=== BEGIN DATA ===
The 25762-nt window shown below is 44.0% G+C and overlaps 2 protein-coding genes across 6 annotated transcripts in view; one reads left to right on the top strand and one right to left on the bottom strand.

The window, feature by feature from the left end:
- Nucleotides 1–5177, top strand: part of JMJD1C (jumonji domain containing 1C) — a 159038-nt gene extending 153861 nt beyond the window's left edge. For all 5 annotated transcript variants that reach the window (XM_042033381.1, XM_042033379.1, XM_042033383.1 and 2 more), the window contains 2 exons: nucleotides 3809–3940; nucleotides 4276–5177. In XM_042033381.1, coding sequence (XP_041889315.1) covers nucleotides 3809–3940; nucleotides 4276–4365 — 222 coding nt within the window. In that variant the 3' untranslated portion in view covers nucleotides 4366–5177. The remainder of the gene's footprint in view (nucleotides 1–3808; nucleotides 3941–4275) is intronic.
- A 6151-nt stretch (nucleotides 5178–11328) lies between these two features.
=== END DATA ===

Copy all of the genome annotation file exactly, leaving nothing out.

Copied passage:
The 25762-nt window shown below is 44.0% G+C and overlaps 2 protein-coding genes across 6 annotated transcripts in view; one reads left to right on the top strand and one right to left on the bottom strand.

The window, feature by feature from the left end:
- Nucleotides 1–5177, top strand: part of JMJD1C (jumonji domain containing 1C) — a 159038-nt gene extending 153861 nt beyond the window's left edge. For all 5 annotated transcript variants that reach the window (XM_042033381.1, XM_042033379.1, XM_042033383.1 and 2 more), the window contains 2 exons: nucleotides 3809–3940; nucleotides 4276–5177. In XM_042033381.1, coding sequence (XP_041889315.1) covers nucleotides 3809–3940; nucleotides 4276–4365 — 222 coding nt within the window. In that variant the 3' untranslated portion in view covers nucleotides 4366–5177. The remainder of the gene's footprint in view (nucleotides 1–3808; nucleotides 3941–4275) is intronic.
- A 6151-nt stretch (nucleotides 5178–11328) lies between these two features.